Headaches are a common occurrence and occur to everyone at least once in their lives. There are more than 300 types of headaches currently known, and some occur in various regions of the head.
One of these locations is behind the ears, and there are a number of reasons for it to occur there. Headaches behind the ear may at least provide a clue to the origins of a headache.
What causes a headache behind the ears?
While it may not always be possible to identify why a headache has occurred, pain behind the ear may be enough to narrow down the potential causes. These may include:
- Occipital neuralgia: Caused by an injury or pinched nerves in the neck, which can happen if you keep your neck bent for long durations. It may also be due to arthritis in the neck and shoulders. This condition can cause pain and throbbing in the neck area, in the back, or even on one side of the head. Occasionally, some people feel pain in the forehead or behind the eyes. Pain typically travels upwards, starting from the neck.
- Mastoiditis: The mastoid is a bone found behind the ear, and when it becomes inflamed or infected, it leads to a condition called mastoiditis. It can occur as a result of an untreated infection of the middle ear and is commonly seen in children, but it can affect anybody. Typical signs of this condition include redness, swelling, and ear discharge. Headaches, fever, and loss of hearing can also be seen.
- Temporomandibular joint (TMJ) disorder: The TMJ helps your jaw open and close. If this joint is out of alignment, injured, or damaged by arthritis, the smoothness of this jaw action is affected. A grinding or crackle sensation can often be felt when your mouth moves with TMJ. This condition makes it difficult to chew, with clicking or popping sounds occurring when opening and closing your jaw. Pain is a common symptom.
- Dental problems: Having issues with your mouth or teeth can result in pain traveling from inside the mouth to your head, leading to headaches. This is called referred pain. Signs of dental problems often include bad breath, gum tenderness, or difficulty chewing.
What are other symptoms of a headache behind the ears?
Other symptoms occurring with behind the ear headache often depend on the underlying cause of the condition. For example, occipital neuralgia may cause pain starting at the neck then travel up toward the back of the head. Infection leading to headaches often present with additional symptoms of fever or fatigue. But symptoms of a headache generally have a few symptoms that can be easily recognized. They are as follows:
- Pain on one or both sides of the head
- Photosensitivity (sensitivity to light)
- Aching, burning, or throbbing pain
- Pain behind the eyes
- Tender scalp
- Pain with neck movement
Diagnosing a headache behind the ears
When seeing your doctor for episodes of a headache behind the ears they will ask you to tell them a brief history of when you started to experience these symptoms. This will include obtaining a full medical history of any previous disorder to help with making an accurate diagnosis.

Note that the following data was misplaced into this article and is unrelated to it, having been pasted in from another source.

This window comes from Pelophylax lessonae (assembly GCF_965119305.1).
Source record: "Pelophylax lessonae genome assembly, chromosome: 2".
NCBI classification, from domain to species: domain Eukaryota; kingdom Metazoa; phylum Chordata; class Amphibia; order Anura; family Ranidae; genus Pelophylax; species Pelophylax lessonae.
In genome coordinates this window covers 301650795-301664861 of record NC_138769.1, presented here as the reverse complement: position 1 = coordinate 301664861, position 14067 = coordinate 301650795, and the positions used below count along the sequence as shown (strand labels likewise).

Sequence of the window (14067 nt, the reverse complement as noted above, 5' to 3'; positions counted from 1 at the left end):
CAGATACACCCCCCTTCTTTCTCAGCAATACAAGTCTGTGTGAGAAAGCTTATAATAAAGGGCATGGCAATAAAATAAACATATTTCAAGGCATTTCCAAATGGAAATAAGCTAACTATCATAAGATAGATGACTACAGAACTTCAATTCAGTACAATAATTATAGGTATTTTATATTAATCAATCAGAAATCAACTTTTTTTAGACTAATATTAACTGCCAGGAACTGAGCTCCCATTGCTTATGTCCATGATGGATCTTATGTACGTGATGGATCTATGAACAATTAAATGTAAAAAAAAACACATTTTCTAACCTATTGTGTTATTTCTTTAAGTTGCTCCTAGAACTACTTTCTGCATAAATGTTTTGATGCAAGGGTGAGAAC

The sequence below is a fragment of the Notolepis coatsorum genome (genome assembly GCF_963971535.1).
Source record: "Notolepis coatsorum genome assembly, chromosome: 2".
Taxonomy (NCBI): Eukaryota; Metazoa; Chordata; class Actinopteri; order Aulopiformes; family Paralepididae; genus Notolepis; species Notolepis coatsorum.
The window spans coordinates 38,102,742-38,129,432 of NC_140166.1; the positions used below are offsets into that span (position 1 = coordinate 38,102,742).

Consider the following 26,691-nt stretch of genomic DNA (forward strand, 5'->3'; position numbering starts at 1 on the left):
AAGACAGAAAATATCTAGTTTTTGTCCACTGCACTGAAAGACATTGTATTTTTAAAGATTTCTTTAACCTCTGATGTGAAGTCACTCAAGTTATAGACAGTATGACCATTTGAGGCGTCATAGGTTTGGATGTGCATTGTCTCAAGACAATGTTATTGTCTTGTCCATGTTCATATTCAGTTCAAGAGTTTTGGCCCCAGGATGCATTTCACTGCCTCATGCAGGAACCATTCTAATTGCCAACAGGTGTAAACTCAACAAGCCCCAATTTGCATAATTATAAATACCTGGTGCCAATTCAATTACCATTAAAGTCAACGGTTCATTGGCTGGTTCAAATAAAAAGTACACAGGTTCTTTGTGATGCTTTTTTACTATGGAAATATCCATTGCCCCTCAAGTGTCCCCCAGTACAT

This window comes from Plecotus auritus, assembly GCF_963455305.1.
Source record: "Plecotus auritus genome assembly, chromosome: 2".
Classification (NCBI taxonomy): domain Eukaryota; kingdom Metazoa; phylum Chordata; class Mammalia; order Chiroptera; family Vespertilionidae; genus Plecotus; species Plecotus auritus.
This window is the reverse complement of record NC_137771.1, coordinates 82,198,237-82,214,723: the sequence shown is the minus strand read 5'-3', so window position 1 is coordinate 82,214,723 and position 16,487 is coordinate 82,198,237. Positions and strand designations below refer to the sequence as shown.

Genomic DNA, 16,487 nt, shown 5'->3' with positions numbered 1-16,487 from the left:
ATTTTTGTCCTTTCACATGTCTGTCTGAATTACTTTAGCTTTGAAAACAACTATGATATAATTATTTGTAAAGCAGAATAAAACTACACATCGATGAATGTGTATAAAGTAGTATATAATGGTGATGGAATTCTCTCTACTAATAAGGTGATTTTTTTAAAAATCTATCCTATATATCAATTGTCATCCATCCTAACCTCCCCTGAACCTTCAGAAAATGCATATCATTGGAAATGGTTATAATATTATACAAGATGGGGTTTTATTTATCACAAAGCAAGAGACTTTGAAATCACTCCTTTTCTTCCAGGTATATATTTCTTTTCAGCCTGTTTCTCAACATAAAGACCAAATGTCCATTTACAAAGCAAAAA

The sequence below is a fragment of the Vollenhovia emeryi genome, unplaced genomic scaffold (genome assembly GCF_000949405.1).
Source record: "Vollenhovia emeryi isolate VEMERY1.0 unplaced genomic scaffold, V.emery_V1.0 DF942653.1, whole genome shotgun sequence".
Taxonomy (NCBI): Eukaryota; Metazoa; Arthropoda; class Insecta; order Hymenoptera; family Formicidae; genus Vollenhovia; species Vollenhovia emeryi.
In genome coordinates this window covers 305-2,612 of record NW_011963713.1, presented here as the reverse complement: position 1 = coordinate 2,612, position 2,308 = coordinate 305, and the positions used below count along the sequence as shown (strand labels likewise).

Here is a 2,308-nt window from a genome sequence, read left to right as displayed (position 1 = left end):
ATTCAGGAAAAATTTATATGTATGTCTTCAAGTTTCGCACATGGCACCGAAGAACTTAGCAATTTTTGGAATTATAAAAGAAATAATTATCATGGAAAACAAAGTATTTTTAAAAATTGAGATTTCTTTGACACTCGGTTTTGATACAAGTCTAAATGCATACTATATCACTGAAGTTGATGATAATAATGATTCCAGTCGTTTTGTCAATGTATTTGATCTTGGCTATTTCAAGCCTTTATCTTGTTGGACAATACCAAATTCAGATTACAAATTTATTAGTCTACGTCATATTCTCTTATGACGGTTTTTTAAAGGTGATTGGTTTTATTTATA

Next will come the physical exam, which involves visual and physical infection of the area of pain. By firmly pressing on the base of the skull, your doctor will be able to assess if the area is tender. Conditions such as occipital neuralgia is sensitive to touch.
If your doctors feel it is necessary, a detailed imaging scan can be done. This often comes in the form of magnetic resonance imaging (MRI), as it is sensitive enough to view any pathology within the brain.
Looking for the signs of infection will also help in ruling out condition like mastoiditis
Treating a headache behind the ears
When first visiting your doctor, they will most likely give you some immediate forms of therapy to help ease your headache symptoms. This may come in the form of dimming the lights if they are causing you to become sensitive to them or even the direct placement of a pack of ice on the area of pain. The underlying cause of your specific headache behind the ear will guide which therapy is used. Some examples include:
- Occipital neuralgia: Can be relieved anti-inflammatory and pain medications, with local nerve blockers and muscle relaxant providing additional benefit. Severe cases of neck pain may require the use of corticosteroids to be injected directly into the problem area.
- Mastoiditis: Considering this is due to a bacterial infection the use of antibiotics is the treatment of choice.
- TMJ: Several treatments for this condition exist. These may include the use of pain relievers, oral splints, or physical therapy
Preventing a headache behind the ears
While it may be difficult to anticipate and avoid getting a headache, there are some things you can do to cut down your risk. The following are some tips to help reduce the occurrence of a headache behind the ears:
- Limit handheld device use: Our necks are often at a downward slant when using our phones or other small screened devices.
- Be mindful of your posture: Prolonged slouching or keeping your head and neck in the same position can lead to pinched nerves.
- Eat on schedule: Skipping meals can lead to headaches.
- Take a break: Taking the time to get up and take a short walk when working at a desk all day can help prevent stiffness in your neck and shoulders.
- Rest up: Getting a good night’s sleep is a great way to prevent stress and fatigue; two risk factors for headache development.